The spectre “Dodomeki” by artists of the Katsushika School depicts the ghost of a pickpocket or a thief. Its appearance with myriad eyes all over its body is both weird and frightening.
”The Ghost of Okiku:” A poor girl that was murdered because she supposedly broke a plate! That’s why her neck is made of them. Courtesy of the Adachi Institute of Woodcut Prints.
He has his eyes on you – All of them! ”Dodomeki” by Katsushika School artists. Courtesy of Ota Memorial Museum of Art.
The photos in this section are all courtesy of the Adachi Institute of Woodcut Prints in Mejiro, Tokyo, where Hokusai’s “One Hundred Tales” is on exhibit right now. Surprisingly, all of the works on display are reprints by the few remaining woodblock printers in Japan! The craftsmen of the Adachi Institute also organise woodblock printing training and do collaborations with contemporary artists, in order to keep this unique art alive.
In addition, the Ukiyo-e Ota Memorial Museum of Art in Omotesando, Tokyo, is currently hosting the “AYAKASHI Specters, Ghosts and Sorcerers in Ukiyo-e” exhibition. There, the “One Hundred Ghost Stories of Japan and China” series by Tsukioka Yoshitoshi, an Ukiyo-e artist from the Meiji Period, is featuring creepy spectres such as Kappa water creatures.
”Shirafuji Genta watches Kappa” from Tsukioka Yoshitoshi’s “One Hundred Ghost Stories of Japan and China:” Vivid, bright colours and meticulous lines are characteristic of his work. Courtesy of Ota Memorial Museum of Art.
Yoshitoshi’s “The Greedy Old Lady” from the same colourful series. Courtesy of Ota Memorial Museum of Art.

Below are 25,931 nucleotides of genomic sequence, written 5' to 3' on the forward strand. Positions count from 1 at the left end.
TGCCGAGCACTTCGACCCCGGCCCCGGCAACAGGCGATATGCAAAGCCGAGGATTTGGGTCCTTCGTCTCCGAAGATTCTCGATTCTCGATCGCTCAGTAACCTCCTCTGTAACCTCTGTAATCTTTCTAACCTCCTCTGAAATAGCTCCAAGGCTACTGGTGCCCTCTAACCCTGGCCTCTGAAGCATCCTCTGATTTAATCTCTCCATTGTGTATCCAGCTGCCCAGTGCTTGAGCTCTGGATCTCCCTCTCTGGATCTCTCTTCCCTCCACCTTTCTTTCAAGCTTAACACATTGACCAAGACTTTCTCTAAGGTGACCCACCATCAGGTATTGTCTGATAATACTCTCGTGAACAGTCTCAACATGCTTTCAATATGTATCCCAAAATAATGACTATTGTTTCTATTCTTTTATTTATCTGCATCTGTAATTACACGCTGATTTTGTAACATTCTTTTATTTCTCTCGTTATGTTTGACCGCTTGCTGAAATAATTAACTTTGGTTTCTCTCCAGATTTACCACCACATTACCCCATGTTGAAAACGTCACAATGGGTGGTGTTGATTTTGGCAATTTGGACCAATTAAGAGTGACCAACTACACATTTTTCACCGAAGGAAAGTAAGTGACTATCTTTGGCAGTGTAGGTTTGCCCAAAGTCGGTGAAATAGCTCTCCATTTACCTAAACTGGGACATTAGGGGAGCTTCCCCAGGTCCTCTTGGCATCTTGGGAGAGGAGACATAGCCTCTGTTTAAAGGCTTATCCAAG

“One Hundred Monsters from Old Ghost Stories Sugoroku Print” by Utagawa Yoshikazu (below), a student of Utagawa Kuniyoshi renowned for his Samurai prints, is a unique Sugoroku featuring yokai demons such as Kasa and Rokurokubi. Though ghost Sugoroku were popular from the late Edo to the early Meiji period, this later work is still of particularly high quality.
And finally, we have the sorcerer pictures of Utagawa Toyokuni III (below): They look so modern – but are all from the Edo period! In this period, sorcerers often appeared in Kabuki stories and therefore served as Ukiyo-e motifs as well.
”Comparison of Tricks Drawn by Toyokuni: The Monk Moun” by Utagawa Toyokuni III: Wow, how psychedelic! Courtesy of Ota Memorial Museum of Art.
”Comparison of Tricks Drawn by Toyokuni: The Monk Gantetsu” by Utagawa Toyokuni III features strong graphic elements. Amazing! Courtesy of Ota Memorial Museum of Art.
I hope you enjoyed the vivid imaginative worlds of Ukiyo-e! If you want to see some real ones on display, head to the Adachi Institute of Woodcut Prints or the Ukiyo-e Ota Memorial Museum of Art:
“One Hundred Tales” by Katsushika Hokusai exhibition
Adachi Institution of Woodcut Prints in Mejiro, Tokyo
Until September 29th. The reprints are permanently available after the exhibition (and for sale).
Open weekdays from 10:00 – 18:00,
2nd and 4th Saturday open 10:00 – 17:00
“AYAKADHI Specters, Ghosts and Sorcerers in Ukiyo-e” exhibition
Ukiyo-e Ota Memorial Museum of Art in Omotesando, Tokyo
Until August 26th.
Open Tuesdays to Sundays from 10:30 – 17:30
Admission: adults 700 Yen, students 200 or 500 Yen
On weekends and Bank Holidays, free admission for Junior High and Middle School students, half price for University and High School students.
Note: They have a special summer holiday campaign for kids: Get a ghost postcard by answering the Ukiyo-e quiz sheet!